Ford Fusion

Ford Fusion Ford Fusion
First Drive Review

Ford proclaimed 2004 the year of the car and promptly introduced the '05 Mustang and Five Hundred sedan and started delivering the fabled GTs. All three cars have been successful, but none of them hit the meat of the sedan market, exemplified by the Toyota Camry and Honda Accord.

The task of taking on those two perennial bestsellers and comparison-test winners falls to the car on these pages, the Ford Fusion. Based on Mazda 6 underpinnings, the Fusion slots between the Focus and the Five Hundred in the Ford lineup in price and size. The Fusion is within an inch of the Camry and Accord in its key dimensions except for height-the 55.8-inch-high Fusion is two-and-a-half inches lower than the tallish Camry.

Mechanically, the Fusion also follows the template of its Japanese rivals. Under its hood, the front-drive Fusion offers a 160-hp, 2.3-liter DOHC 16-valve four-cylinder, sourced from Mazda, or Ford's 3.0-liter DOHC 24-valve Duratec V-6, tuned for 221 horsepower. The four-cylinder comes standard with a five-speed manual. A five-speed automatic is optional. The six comes only with a six-speed auto, which is one more cog than any other car in the class offers.

The Fusion's chassis is similarly conventional for the class with a unit body carrying rubber-isolated subframes front and rear. As in the Mazda 6, the front suspension uses control arms, and the rear is a contemporary multilink setup. The geometry is identical to the Mazda's, and most of the pieces would interchange, although the Fusion uses unique springs, shocks, and anti-roll bars. Disc brakes are standard all around, with larger front rotors than the Mazda spec-an improvement that will filter back to the Mazda 6.

Mechanically, the Fusion breaks no new ground, but a look at the photos shows some welcome visual originality. With a face that was inspired by the 2003 Ford 427 concept car, the Fusion brings more style to the mid-size-sedan segment than any car since the 2002 Nissan Altima. The three prominent horizontal chrome grille bars combined with the shimmering rectangular projector-beam headlights will make the Fusion instantly recognizable. A rakish greenhouse atop a flowing and gently wedgy body combined with a clean tail end results in a handsome mid-size sedan.

Inside, the Fusion is the first Ford car to benefit from the tasteful styling and outstanding fit and finish that have impressed everyone in the Ford F-series pickups. The dashboard looks rich and feels cushy, the knobs and the switches work smoothly, and the piano-black finish on the dashboard trim is a welcome relief from the endless wood-grain variations used elsewhere.

This inviting interior is also comfortable, with an excellent driving position assisted by a tilting and telescoping steering column and height-adjustable seats, both standard. This correct control relationship will help drivers take advantage of the Fusion's exemplary road manners. The SEL V-6 that we sampled felt rock solid, with no creaks, rattles, or shakes. Hit a hard bump, and you feel it through the suspension, but you hear only a muted thump, and there are no irritating aftershocks. The overall balance of road feel and comfort is mainstream European, with excellent body control and supple wheel motion.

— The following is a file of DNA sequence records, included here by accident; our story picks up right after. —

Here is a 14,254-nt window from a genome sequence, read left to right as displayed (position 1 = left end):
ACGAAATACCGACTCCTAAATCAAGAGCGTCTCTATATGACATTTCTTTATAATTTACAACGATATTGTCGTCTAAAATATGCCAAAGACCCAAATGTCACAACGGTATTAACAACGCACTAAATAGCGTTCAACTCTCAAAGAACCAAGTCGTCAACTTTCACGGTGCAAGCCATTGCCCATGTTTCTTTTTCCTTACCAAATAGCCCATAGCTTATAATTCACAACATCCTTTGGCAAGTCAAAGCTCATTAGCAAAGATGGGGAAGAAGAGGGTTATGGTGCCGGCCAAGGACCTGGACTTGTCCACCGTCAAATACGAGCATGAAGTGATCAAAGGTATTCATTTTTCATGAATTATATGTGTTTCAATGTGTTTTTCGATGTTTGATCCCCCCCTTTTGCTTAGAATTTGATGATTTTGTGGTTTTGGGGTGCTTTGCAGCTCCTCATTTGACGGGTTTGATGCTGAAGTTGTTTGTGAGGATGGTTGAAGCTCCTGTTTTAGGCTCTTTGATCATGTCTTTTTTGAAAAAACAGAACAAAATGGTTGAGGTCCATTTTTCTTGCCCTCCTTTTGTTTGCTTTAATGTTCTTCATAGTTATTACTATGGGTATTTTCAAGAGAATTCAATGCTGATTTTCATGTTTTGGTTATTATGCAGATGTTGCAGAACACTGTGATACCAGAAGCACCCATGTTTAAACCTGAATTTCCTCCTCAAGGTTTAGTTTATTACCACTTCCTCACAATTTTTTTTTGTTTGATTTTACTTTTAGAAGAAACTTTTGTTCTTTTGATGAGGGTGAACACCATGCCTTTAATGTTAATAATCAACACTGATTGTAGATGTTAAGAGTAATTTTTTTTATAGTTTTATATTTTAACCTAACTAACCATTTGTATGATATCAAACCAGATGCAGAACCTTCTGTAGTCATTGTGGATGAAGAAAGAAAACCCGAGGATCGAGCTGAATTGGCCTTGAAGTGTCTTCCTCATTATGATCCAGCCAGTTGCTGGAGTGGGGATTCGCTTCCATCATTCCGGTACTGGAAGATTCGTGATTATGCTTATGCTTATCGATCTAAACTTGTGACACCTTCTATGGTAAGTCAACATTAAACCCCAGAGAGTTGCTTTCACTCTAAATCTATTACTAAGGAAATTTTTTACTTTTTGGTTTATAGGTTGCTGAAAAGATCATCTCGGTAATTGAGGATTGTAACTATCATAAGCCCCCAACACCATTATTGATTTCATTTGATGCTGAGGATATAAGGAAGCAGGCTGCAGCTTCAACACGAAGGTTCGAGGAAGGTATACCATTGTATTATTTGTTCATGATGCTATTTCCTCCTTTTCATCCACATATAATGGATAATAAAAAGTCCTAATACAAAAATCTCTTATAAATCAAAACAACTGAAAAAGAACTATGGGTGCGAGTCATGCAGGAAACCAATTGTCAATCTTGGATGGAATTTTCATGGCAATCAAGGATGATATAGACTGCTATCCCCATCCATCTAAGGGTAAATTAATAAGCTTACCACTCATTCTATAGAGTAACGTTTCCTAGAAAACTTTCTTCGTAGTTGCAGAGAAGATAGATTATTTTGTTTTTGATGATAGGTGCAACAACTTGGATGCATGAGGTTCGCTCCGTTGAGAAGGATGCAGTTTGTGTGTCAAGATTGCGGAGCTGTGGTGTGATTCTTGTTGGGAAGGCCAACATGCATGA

The Fusion also has delightful steering, with effort somewhere between that of the Camry and Accord, and at least as much accuracy and linearity as either of them. There is a sweet combination of on-center stability and immediate responsiveness without any unnatural artifacts.

The combination of the V-6 and six-speed automatic delivers decent performance, and the Aisin-Warner F21 gearbox shifts smoothly and intelligently. Still, the Fusion didn't feel as quick as an Accord or Hyundai Sonata six. We expect 0 to 60 times in the mid-sevens. We also wish there were more gear-selection options than just "D" and "L."

When we tried the back seat, we found plenty of space without such contrivances as unusually low or short seat cushions, which can inflate a car's interior measurements at the cost of real-world seating comfort.

All Fusions come standard with split folding rear seats, which drop flat when you release them via levers in the trunk. Doing so roughly doubles the 16 cubic feet of trunk space, which is regularly shaped, nicely finished, and uncompromised by intruding trunklid hinges.

Nits are few. We would prefer to have a slightly firmer brake pedal, and when you wind out the Duratec V-6 hard, it doesn't sound as pure as Honda's V-6. Also, we don't understand why some form of stability control isn't at least optional on the Fusion.

On the other hand, Ford is pricing the Fusion very competitively. Built in Hermosillo, Mexico, the base model will start at $17,995, and that includes a good mix of comfort and convenience features. The V-6 auto will start at $21,275. This should undercut the Japanese competition, but not the well-equipped Hyundai Sonata. The Fusion will be trickling into showrooms as you read this. About a year from now, expect hybrid and four-wheel-drive versions to join the lineup.

With its stylish looks, fine road manners, practical configuration, and aggressive pricing, the Fusion should make a strong impact in the mainstream-sedan segment-and truly put Ford back in the car game.

Specifications VEHICLE TYPE: front-engine, front-wheel-drive, 5-passenger, 4-door sedan BASE PRICE: $17,995-$21,275 ENGINES: DOHC 16-valve 2.3-liter inline-4, 160 hp, 150 lb-ft; DOHC 24-valve 3.0-liter V-6, 221 hp, 200 lb-ft TRANSMISSION: 5- or 6-speed automatic, 5-speed manual DIMENSIONS: Wheelbase: 107.4 in Length: 190.2 in Width: 72.2 in Height: 55.8 in Curb weight: 3200-3300 lb PERFORMANCE RATINGS (C/D EST: V-6, 6-SP AUTO): Zero to 60 mph: 7.5 sec Standing 1/4-mile: 16.2 sec PROJECTED FUEL ECONOMY (C/D EST): EPA city driving: 20-23 mpg EPA highway driving: 27-30 mpg